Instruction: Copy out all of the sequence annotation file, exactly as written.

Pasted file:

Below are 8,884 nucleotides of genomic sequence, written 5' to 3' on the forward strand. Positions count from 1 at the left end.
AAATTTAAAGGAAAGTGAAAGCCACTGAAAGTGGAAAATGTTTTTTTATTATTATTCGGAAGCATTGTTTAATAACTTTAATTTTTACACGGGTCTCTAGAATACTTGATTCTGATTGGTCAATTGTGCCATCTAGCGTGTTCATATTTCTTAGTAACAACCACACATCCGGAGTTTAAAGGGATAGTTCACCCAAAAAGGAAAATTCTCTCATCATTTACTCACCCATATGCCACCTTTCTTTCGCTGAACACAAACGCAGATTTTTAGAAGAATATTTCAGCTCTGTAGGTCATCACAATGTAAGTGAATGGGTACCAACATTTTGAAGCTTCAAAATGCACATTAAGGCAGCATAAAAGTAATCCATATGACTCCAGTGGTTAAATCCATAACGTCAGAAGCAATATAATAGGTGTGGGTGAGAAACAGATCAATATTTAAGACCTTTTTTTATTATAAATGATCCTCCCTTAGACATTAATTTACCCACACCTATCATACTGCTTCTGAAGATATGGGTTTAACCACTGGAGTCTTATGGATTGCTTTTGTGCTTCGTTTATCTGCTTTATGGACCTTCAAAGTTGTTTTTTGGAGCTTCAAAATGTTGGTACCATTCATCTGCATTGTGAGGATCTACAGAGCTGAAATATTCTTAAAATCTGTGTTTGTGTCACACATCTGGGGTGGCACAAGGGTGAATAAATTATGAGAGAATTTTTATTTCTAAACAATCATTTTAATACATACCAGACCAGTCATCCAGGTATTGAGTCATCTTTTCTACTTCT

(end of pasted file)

Below are 8,884 nucleotides of genomic sequence, written 5' to 3' on the forward strand. Positions count from 1 at the left end.
AAATTTAAAGGAAAGTGAAAGCCACTGAAAGTGGAAAATGTTTTTTTATTATTATTCGGAAGCATTGTTTAATAACTTTAATTTTTACACGGGTCTCTAGAATACTTGATTCTGATTGGTCAATTGTGCCATCTAGCGTGTTCATATTTCTTAGTAACAACCACACATCCGGAGTTTAAAGGGATAGTTCACCCAAAAAGGAAAATTCTCTCATCATTTACTCACCCATATGCCACCTTTCTTTCGCTGAACACAAACGCAGATTTTTAGAAGAATATTTCAGCTCTGTAGGTCATCACAATGTAAGTGAATGGGTACCAACATTTTGAAGCTTCAAAATGCACATTAAGGCAGCATAAAAGTAATCCATATGACTCCAGTGGTTAAATCCATAACGTCAGAAGCAATATAATAGGTGTGGGTGAGAAACAGATCAATATTTAAGACCTTTTTTTATTATAAATGATCCTCCCTTAGACATTAATTTACCCACACCTATCATACTGCTTCTGAAGATATGGGTTTAACCACTGGAGTCTTATGGATTGCTTTTGTGCTTCGTTTATCTGCTTTATGGACCTTCAAAGTTGTTTTTTGGAGCTTCAAAATGTTGGTACCATTCATCTGCATTGTGAGGATCTACAGAGCTGAAATATTCTTAAAATCTGTGTTTGTGTCACACATCTGGGGTGGCACAAGGGTGAATAAATTATGAGAGAATTTTTATTTCTAAACAATCATTTTAATACATACCAGACCAGTCATCCAGGTATTGAGTCATCTTTTCTACTTCT